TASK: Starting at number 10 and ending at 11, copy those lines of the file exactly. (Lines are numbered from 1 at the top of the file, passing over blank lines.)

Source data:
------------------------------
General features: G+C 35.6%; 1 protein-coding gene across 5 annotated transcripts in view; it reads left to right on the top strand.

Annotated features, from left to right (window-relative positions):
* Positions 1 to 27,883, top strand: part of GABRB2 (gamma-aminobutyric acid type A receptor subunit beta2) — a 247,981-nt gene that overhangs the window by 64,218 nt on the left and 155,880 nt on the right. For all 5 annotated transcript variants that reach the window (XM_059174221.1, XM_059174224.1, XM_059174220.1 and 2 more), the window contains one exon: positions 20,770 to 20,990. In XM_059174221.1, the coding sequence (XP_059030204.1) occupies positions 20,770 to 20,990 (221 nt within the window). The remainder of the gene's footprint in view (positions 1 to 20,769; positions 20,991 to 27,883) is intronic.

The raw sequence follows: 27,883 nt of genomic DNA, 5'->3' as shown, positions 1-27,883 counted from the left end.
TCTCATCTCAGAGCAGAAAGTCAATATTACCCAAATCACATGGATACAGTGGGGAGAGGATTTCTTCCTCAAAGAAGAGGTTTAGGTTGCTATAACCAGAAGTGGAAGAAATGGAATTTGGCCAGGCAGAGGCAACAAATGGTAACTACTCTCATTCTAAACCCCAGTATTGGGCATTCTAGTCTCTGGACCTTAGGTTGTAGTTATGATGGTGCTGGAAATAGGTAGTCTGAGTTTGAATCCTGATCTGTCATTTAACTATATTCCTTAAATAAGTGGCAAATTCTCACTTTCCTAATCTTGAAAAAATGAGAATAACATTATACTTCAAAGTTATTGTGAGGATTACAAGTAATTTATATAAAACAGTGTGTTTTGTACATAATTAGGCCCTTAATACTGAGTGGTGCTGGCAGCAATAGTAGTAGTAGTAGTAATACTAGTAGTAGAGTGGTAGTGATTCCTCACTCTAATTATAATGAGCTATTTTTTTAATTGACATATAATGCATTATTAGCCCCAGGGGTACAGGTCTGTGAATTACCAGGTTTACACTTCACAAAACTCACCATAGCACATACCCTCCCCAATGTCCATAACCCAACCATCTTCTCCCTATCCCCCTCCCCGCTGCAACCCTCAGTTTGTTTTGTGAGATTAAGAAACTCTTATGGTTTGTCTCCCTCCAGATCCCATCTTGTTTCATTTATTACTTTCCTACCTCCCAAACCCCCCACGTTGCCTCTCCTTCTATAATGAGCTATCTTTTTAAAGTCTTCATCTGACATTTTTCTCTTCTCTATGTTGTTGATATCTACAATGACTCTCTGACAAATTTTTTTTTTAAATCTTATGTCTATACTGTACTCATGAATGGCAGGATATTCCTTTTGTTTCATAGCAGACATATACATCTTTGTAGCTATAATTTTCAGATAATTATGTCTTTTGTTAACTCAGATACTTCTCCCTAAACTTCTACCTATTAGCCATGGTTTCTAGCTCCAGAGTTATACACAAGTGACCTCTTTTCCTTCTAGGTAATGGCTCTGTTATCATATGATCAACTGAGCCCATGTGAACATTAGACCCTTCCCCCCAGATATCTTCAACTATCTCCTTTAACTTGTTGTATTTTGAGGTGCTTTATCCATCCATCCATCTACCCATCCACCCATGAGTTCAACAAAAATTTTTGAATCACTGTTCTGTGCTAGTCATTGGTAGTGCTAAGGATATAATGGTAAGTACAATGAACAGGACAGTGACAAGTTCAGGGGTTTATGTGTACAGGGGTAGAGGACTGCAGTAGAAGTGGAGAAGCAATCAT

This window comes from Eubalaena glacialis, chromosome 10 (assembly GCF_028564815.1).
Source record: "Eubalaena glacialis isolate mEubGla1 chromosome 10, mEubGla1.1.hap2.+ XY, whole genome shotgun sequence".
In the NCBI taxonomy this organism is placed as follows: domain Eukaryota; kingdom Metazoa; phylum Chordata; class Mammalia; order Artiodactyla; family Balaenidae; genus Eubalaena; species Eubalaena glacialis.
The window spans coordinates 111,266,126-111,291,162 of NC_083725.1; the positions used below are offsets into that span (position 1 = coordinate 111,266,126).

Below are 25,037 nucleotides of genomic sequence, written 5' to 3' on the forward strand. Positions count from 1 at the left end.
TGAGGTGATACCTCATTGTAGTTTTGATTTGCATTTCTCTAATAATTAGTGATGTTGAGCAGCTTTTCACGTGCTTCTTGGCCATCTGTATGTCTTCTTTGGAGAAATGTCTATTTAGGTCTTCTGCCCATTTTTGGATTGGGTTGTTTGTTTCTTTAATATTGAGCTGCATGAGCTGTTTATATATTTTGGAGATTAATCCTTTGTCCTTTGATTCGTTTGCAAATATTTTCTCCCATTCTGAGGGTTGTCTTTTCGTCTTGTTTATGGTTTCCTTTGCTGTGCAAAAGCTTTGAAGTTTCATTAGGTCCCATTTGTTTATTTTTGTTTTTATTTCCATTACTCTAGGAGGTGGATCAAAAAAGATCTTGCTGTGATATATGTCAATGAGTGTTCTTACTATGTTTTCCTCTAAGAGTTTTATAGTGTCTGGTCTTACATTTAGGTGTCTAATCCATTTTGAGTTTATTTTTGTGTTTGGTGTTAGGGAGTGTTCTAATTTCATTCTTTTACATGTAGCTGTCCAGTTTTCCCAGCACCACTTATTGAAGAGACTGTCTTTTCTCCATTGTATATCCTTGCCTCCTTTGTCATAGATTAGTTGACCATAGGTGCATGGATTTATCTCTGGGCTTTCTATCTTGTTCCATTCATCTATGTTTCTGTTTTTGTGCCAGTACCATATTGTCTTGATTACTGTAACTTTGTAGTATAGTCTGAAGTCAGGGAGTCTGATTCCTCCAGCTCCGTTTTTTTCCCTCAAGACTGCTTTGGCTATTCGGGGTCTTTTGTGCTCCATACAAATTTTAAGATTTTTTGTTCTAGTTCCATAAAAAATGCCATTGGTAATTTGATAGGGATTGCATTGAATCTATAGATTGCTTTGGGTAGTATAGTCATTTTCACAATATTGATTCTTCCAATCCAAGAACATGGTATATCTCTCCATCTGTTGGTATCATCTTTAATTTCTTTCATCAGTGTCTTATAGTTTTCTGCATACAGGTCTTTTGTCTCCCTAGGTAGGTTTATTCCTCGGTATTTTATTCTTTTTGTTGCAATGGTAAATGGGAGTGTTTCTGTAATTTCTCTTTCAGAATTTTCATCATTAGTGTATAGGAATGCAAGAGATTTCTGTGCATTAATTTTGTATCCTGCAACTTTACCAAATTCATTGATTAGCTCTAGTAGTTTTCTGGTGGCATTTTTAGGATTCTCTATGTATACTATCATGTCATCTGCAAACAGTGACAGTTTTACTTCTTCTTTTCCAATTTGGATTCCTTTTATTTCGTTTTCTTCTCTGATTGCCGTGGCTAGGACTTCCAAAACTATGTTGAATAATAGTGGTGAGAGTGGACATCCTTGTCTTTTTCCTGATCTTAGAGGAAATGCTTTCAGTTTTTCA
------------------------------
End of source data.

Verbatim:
Below are 25,037 nucleotides of genomic sequence, written 5' to 3' on the forward strand. Positions count from 1 at the left end.
TGAGGTGATACCTCATTGTAGTTTTGATTTGCATTTCTCTAATAATTAGTGATGTTGAGCAGCTTTTCACGTGCTTCTTGGCCATCTGTATGTCTTCTTTGGAGAAATGTCTATTTAGGTCTTCTGCCCATTTTTGGATTGGGTTGTTTGTTTCTTTAATATTGAGCTGCATGAGCTGTTTATATATTTTGGAGATTAATCCTTTGTCCTTTGATTCGTTTGCAAATATTTTCTCCCATTCTGAGGGTTGTCTTTTCGTCTTGTTTATGGTTTCCTTTGCTGTGCAAAAGCTTTGAAGTTTCATTAGGTCCCATTTGTTTATTTTTGTTTTTATTTCCATTACTCTAGGAGGTGGATCAAAAAAGATCTTGCTGTGATATATGTCAATGAGTGTTCTTACTATGTTTTCCTCTAAGAGTTTTATAGTGTCTGGTCTTACATTTAGGTGTCTAATCCATTTTGAGTTTATTTTTGTGTTTGGTGTTAGGGAGTGTTCTAATTTCATTCTTTTACATGTAGCTGTCCAGTTTTCCCAGCACCACTTATTGAAGAGACTGTCTTTTCTCCATTGTATATCCTTGCCTCCTTTGTCATAGATTAGTTGACCATAGGTGCATGGATTTATCTCTGGGCTTTCTATCTTGTTCCATTCATCTATGTTTCTGTTTTTGTGCCAGTACCATATTGTCTTGATTACTGTAACTTTGTAGTATAGTCTGAAGTCAGGGAGTCTGATTCCTCCAGCTCCGTTTTTTTCCCTCAAGACTGCTTTGGCTATTCGGGGTCTTTTGTGCTCCATACAAATTTTAAGATTTTTTGTTCTAGTTCCATAAAAAATGCCATTGGTAATTTGATAGGGATTGCATTGAATCTATAGATTGCTTTGGGTAGTATAGTCATTTTCACAATATTGATTCTTCCAATCCAAGAACATGGTATATCTCTCCATCTGTTGGTATCATCTTTAATTTCTTTCATCAGTGTCTTATAGTTTTCTGCATACAGGTCTTTTGTCTCCCTAGGTAGGTTTATTCCTCGGTATTTTATTCTTTTTGTTGCAATGGTAAATGGGAGTGTTTCTGTAATTTCTCTTTCAGAATTTTCATCATTAGTGTATAGGAATGCAAGAGATTTCTGTGCATTAATTTTGTATCCTGCAACTTTACCAAATTCATTGATTAGCTCTAGTAGTTTTCTGGTGGCATTTTTAGGATTCTCTATGTATACTATCATGTCATCTGCAAACAGTGACAGTTTTACTTCTTCTTTTCCAATTTGGATTCCTTTTATTTCGTTTTCTTCTCTGATTGCCGTGGCTAGGACTTCCAAAACTATGTTGAATAATAGTGGTGAGAGTGGACATCCTTGTCTTTTTCCTGATCTTAGAGGAAATGCTTTCAGTTTTTCA